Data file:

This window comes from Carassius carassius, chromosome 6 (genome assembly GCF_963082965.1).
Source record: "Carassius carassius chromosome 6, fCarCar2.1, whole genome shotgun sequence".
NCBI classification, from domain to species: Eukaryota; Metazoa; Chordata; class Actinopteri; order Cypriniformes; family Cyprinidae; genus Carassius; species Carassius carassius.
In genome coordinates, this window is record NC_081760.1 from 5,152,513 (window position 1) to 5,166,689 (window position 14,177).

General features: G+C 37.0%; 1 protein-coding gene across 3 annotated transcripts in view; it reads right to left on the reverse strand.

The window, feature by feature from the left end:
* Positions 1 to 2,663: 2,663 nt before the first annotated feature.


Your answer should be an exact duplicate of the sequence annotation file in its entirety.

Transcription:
This window comes from Carassius carassius, chromosome 6 (genome assembly GCF_963082965.1).
Source record: "Carassius carassius chromosome 6, fCarCar2.1, whole genome shotgun sequence".
NCBI classification, from domain to species: Eukaryota; Metazoa; Chordata; class Actinopteri; order Cypriniformes; family Cyprinidae; genus Carassius; species Carassius carassius.
In genome coordinates, this window is record NC_081760.1 from 5,152,513 (window position 1) to 5,166,689 (window position 14,177).

General features: G+C 37.0%; 1 protein-coding gene across 3 annotated transcripts in view; it reads right to left on the reverse strand.

The window, feature by feature from the left end:
* Positions 1 to 2,663: 2,663 nt before the first annotated feature.